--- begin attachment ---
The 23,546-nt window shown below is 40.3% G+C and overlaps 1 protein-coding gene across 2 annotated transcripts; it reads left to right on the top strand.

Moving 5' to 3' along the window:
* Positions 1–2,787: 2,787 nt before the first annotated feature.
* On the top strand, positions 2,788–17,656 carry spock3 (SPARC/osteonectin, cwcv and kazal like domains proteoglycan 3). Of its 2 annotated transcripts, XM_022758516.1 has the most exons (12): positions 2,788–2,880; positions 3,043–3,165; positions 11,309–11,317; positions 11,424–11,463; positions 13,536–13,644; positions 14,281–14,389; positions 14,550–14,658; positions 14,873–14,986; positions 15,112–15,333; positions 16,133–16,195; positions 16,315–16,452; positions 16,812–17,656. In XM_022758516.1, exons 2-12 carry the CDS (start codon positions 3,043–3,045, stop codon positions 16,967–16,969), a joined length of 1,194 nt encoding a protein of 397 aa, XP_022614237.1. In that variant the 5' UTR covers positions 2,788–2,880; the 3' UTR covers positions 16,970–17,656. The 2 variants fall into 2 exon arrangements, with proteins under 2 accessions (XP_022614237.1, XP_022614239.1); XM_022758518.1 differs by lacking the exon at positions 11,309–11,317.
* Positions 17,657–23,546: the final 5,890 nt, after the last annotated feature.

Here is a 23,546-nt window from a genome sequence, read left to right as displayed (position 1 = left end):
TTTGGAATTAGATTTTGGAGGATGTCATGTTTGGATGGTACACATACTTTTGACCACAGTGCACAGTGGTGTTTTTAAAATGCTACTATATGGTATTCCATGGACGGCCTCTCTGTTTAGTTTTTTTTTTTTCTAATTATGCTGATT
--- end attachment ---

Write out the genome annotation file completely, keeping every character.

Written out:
The 23,546-nt window shown below is 40.3% G+C and overlaps 1 protein-coding gene across 2 annotated transcripts; it reads left to right on the top strand.

Moving 5' to 3' along the window:
* Positions 1–2,787: 2,787 nt before the first annotated feature.
* On the top strand, positions 2,788–17,656 carry spock3 (SPARC/osteonectin, cwcv and kazal like domains proteoglycan 3). Of its 2 annotated transcripts, XM_022758516.1 has the most exons (12): positions 2,788–2,880; positions 3,043–3,165; positions 11,309–11,317; positions 11,424–11,463; positions 13,536–13,644; positions 14,281–14,389; positions 14,550–14,658; positions 14,873–14,986; positions 15,112–15,333; positions 16,133–16,195; positions 16,315–16,452; positions 16,812–17,656. In XM_022758516.1, exons 2-12 carry the CDS (start codon positions 3,043–3,045, stop codon positions 16,967–16,969), a joined length of 1,194 nt encoding a protein of 397 aa, XP_022614237.1. In that variant the 5' UTR covers positions 2,788–2,880; the 3' UTR covers positions 16,970–17,656. The 2 variants fall into 2 exon arrangements, with proteins under 2 accessions (XP_022614237.1, XP_022614239.1); XM_022758518.1 differs by lacking the exon at positions 11,309–11,317.
* Positions 17,657–23,546: the final 5,890 nt, after the last annotated feature.

Here is a 23,546-nt window from a genome sequence, read left to right as displayed (position 1 = left end):
TTTGGAATTAGATTTTGGAGGATGTCATGTTTGGATGGTACACATACTTTTGACCACAGTGCACAGTGGTGTTTTTAAAATGCTACTATATGGTATTCCATGGACGGCCTCTCTGTTTAGTTTTTTTTTTTTCTAATTATGCTGATT